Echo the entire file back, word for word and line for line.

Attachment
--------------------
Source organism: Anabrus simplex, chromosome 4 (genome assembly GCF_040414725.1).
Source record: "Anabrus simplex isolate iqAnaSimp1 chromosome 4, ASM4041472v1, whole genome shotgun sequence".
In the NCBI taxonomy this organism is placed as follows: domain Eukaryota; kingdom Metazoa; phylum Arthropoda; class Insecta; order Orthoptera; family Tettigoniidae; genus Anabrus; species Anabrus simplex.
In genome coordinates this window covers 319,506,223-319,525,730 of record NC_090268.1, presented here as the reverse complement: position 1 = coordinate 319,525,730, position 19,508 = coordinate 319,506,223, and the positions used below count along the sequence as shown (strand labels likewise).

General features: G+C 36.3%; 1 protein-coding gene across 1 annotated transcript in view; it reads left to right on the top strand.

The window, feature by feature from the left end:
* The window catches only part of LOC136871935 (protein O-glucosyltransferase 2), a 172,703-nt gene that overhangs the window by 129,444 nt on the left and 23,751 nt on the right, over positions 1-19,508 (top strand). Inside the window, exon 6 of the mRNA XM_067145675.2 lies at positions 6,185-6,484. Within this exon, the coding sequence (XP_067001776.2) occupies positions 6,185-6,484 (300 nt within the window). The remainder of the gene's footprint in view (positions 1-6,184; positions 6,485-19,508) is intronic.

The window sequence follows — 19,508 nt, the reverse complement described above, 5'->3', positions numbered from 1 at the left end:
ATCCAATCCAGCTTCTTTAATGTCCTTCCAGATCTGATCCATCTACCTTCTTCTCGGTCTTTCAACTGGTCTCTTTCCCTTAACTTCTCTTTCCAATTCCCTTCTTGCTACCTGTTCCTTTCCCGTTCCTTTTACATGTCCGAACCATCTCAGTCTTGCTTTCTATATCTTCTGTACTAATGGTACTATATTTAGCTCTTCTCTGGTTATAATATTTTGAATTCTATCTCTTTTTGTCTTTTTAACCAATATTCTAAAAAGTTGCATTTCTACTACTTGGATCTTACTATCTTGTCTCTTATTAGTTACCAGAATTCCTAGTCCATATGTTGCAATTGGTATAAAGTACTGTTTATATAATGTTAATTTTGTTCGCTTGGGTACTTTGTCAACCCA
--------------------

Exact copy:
Source organism: Anabrus simplex, chromosome 4 (genome assembly GCF_040414725.1).
Source record: "Anabrus simplex isolate iqAnaSimp1 chromosome 4, ASM4041472v1, whole genome shotgun sequence".
In the NCBI taxonomy this organism is placed as follows: domain Eukaryota; kingdom Metazoa; phylum Arthropoda; class Insecta; order Orthoptera; family Tettigoniidae; genus Anabrus; species Anabrus simplex.
In genome coordinates this window covers 319,506,223-319,525,730 of record NC_090268.1, presented here as the reverse complement: position 1 = coordinate 319,525,730, position 19,508 = coordinate 319,506,223, and the positions used below count along the sequence as shown (strand labels likewise).

General features: G+C 36.3%; 1 protein-coding gene across 1 annotated transcript in view; it reads left to right on the top strand.

The window, feature by feature from the left end:
* The window catches only part of LOC136871935 (protein O-glucosyltransferase 2), a 172,703-nt gene that overhangs the window by 129,444 nt on the left and 23,751 nt on the right, over positions 1-19,508 (top strand). Inside the window, exon 6 of the mRNA XM_067145675.2 lies at positions 6,185-6,484. Within this exon, the coding sequence (XP_067001776.2) occupies positions 6,185-6,484 (300 nt within the window). The remainder of the gene's footprint in view (positions 1-6,184; positions 6,485-19,508) is intronic.

The window sequence follows — 19,508 nt, the reverse complement described above, 5'->3', positions numbered from 1 at the left end:
ATCCAATCCAGCTTCTTTAATGTCCTTCCAGATCTGATCCATCTACCTTCTTCTCGGTCTTTCAACTGGTCTCTTTCCCTTAACTTCTCTTTCCAATTCCCTTCTTGCTACCTGTTCCTTTCCCGTTCCTTTTACATGTCCGAACCATCTCAGTCTTGCTTTCTATATCTTCTGTACTAATGGTACTATATTTAGCTCTTCTCTGGTTATAATATTTTGAATTCTATCTCTTTTTGTCTTTTTAACCAATATTCTAAAAAGTTGCATTTCTACTACTTGGATCTTACTATCTTGTCTCTTATTAGTTACCAGAATTCCTAGTCCATATGTTGCAATTGGTATAAAGTACTGTTTATATAATGTTAATTTTGTTCGCTTGGGTACTTTGTCAACCCA